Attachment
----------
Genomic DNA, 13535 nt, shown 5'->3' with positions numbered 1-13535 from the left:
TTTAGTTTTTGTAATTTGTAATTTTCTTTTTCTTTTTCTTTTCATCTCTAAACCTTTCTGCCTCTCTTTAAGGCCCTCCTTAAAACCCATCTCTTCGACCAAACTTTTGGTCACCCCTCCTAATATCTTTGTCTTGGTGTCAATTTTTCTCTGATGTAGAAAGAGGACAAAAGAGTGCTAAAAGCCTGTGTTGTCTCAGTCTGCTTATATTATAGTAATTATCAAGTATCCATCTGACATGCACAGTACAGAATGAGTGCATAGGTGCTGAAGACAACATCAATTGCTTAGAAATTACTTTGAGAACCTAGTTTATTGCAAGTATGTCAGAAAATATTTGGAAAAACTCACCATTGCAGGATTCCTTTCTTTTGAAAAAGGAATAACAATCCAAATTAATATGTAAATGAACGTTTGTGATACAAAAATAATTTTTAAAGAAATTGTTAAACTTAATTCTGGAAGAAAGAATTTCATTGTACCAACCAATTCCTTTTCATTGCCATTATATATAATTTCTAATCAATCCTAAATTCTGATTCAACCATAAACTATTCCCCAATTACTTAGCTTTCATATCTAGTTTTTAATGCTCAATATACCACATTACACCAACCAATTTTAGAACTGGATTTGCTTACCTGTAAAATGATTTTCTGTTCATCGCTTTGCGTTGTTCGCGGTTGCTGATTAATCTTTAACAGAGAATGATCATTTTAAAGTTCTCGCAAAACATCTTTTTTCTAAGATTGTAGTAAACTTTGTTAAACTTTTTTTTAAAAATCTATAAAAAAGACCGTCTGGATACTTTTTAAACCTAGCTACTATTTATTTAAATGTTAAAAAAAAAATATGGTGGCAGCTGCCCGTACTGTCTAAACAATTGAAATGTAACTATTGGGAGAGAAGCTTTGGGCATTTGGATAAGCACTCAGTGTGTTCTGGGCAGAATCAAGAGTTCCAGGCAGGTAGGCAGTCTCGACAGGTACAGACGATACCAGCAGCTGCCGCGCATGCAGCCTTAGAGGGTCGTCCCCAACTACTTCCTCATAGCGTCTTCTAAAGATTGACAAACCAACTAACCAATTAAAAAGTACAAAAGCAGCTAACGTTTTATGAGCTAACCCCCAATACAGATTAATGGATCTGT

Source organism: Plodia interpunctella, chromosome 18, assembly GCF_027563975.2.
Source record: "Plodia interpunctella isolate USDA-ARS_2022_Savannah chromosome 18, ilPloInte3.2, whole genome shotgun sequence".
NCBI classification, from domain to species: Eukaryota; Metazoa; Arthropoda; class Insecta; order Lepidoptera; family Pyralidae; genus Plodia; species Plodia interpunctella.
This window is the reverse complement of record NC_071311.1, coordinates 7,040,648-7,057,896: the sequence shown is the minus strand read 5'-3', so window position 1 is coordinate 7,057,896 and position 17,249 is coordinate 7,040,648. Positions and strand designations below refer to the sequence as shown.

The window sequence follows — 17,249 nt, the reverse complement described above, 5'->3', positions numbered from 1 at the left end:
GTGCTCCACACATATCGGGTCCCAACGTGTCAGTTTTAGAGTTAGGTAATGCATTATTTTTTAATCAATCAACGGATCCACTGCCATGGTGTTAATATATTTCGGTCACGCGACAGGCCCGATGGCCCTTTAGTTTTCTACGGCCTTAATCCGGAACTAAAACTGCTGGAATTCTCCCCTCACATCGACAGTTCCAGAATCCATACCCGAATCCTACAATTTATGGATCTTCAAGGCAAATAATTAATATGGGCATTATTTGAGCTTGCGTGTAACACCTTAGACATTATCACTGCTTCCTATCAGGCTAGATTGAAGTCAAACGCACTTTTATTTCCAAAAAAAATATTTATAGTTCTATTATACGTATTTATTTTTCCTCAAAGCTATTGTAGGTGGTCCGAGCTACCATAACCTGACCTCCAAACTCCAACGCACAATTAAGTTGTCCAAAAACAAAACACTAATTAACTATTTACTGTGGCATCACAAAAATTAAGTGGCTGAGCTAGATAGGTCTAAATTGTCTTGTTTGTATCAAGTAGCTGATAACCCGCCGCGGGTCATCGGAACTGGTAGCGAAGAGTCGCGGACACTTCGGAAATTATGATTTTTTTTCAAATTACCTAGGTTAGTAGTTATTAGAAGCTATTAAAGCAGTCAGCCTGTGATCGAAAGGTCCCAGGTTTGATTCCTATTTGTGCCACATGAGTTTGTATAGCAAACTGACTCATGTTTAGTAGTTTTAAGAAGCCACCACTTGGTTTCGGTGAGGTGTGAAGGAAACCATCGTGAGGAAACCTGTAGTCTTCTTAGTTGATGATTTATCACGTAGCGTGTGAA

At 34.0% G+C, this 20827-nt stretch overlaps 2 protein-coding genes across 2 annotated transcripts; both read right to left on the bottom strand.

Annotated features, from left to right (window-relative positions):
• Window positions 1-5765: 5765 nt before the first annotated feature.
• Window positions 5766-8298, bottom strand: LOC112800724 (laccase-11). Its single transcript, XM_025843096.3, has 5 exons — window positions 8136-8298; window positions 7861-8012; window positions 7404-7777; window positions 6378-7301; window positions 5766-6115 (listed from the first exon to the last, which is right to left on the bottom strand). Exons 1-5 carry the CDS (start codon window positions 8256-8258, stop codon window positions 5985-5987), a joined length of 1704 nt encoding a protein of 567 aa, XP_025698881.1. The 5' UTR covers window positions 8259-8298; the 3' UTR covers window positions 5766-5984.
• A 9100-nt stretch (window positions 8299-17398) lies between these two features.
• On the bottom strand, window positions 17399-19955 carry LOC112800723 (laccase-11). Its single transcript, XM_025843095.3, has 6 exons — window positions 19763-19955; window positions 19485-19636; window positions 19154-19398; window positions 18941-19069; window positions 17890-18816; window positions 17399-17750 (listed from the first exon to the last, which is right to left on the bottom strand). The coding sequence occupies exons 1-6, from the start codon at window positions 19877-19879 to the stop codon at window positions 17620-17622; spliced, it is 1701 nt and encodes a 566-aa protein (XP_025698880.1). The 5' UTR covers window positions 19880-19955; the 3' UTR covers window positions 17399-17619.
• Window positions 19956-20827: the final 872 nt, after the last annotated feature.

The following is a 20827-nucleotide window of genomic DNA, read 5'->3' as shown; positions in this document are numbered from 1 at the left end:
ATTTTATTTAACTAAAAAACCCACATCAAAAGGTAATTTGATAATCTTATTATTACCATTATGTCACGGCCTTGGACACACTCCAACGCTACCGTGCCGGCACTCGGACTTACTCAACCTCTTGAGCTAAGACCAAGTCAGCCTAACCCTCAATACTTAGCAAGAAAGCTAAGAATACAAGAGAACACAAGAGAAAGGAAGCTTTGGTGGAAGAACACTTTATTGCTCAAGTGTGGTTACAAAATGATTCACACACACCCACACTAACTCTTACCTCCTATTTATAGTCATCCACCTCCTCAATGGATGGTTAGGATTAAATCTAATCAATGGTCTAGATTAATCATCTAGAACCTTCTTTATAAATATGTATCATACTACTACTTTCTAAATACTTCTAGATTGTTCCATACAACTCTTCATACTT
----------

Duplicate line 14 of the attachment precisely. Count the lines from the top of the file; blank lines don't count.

• On the bottom strand, window positions 17399-19955 carry LOC112800723 (laccase-11). Its single transcript, XM_025843095.3, has 6 exons — window positions 19763-19955; window positions 19485-19636; window positions 19154-19398; window positions 18941-19069; window positions 17890-18816; window positions 17399-17750 (listed from the first exon to the last, which is right to left on the bottom strand). The coding sequence occupies exons 1-6, from the start codon at window positions 19877-19879 to the stop codon at window positions 17620-17622; spliced, it is 1701 nt and encodes a 566-aa protein (XP_025698880.1). The 5' UTR covers window positions 19880-19955; the 3' UTR covers window positions 17399-17619.